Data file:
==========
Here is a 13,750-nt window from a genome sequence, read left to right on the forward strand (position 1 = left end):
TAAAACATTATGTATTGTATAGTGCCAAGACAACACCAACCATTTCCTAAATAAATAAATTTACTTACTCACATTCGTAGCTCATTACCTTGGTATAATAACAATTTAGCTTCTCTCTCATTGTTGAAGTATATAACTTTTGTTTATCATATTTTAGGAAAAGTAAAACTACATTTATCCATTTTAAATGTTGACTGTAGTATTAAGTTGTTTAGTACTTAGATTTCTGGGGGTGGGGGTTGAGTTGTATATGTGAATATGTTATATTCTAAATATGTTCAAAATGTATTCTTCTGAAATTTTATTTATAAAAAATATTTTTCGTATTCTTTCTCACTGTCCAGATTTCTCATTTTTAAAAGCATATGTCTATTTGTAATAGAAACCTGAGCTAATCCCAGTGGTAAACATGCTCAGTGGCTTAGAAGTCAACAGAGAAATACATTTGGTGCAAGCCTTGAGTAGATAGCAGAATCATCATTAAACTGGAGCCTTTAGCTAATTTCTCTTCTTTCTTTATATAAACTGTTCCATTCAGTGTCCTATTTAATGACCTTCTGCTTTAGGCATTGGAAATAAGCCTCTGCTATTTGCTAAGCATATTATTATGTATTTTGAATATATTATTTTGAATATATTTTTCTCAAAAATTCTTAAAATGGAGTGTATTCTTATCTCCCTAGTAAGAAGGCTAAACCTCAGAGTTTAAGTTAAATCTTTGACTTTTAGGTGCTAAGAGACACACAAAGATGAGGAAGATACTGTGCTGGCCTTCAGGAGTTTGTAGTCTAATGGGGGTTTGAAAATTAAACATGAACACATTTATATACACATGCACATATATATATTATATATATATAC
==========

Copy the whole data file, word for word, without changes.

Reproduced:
Here is a 13,750-nt window from a genome sequence, read left to right on the forward strand (position 1 = left end):
TAAAACATTATGTATTGTATAGTGCCAAGACAACACCAACCATTTCCTAAATAAATAAATTTACTTACTCACATTCGTAGCTCATTACCTTGGTATAATAACAATTTAGCTTCTCTCTCATTGTTGAAGTATATAACTTTTGTTTATCATATTTTAGGAAAAGTAAAACTACATTTATCCATTTTAAATGTTGACTGTAGTATTAAGTTGTTTAGTACTTAGATTTCTGGGGGTGGGGGTTGAGTTGTATATGTGAATATGTTATATTCTAAATATGTTCAAAATGTATTCTTCTGAAATTTTATTTATAAAAAATATTTTTCGTATTCTTTCTCACTGTCCAGATTTCTCATTTTTAAAAGCATATGTCTATTTGTAATAGAAACCTGAGCTAATCCCAGTGGTAAACATGCTCAGTGGCTTAGAAGTCAACAGAGAAATACATTTGGTGCAAGCCTTGAGTAGATAGCAGAATCATCATTAAACTGGAGCCTTTAGCTAATTTCTCTTCTTTCTTTATATAAACTGTTCCATTCAGTGTCCTATTTAATGACCTTCTGCTTTAGGCATTGGAAATAAGCCTCTGCTATTTGCTAAGCATATTATTATGTATTTTGAATATATTATTTTGAATATATTTTTCTCAAAAATTCTTAAAATGGAGTGTATTCTTATCTCCCTAGTAAGAAGGCTAAACCTCAGAGTTTAAGTTAAATCTTTGACTTTTAGGTGCTAAGAGACACACAAAGATGAGGAAGATACTGTGCTGGCCTTCAGGAGTTTGTAGTCTAATGGGGGTTTGAAAATTAAACATGAACACATTTATATACACATGCACATATATATATTATATATATATAC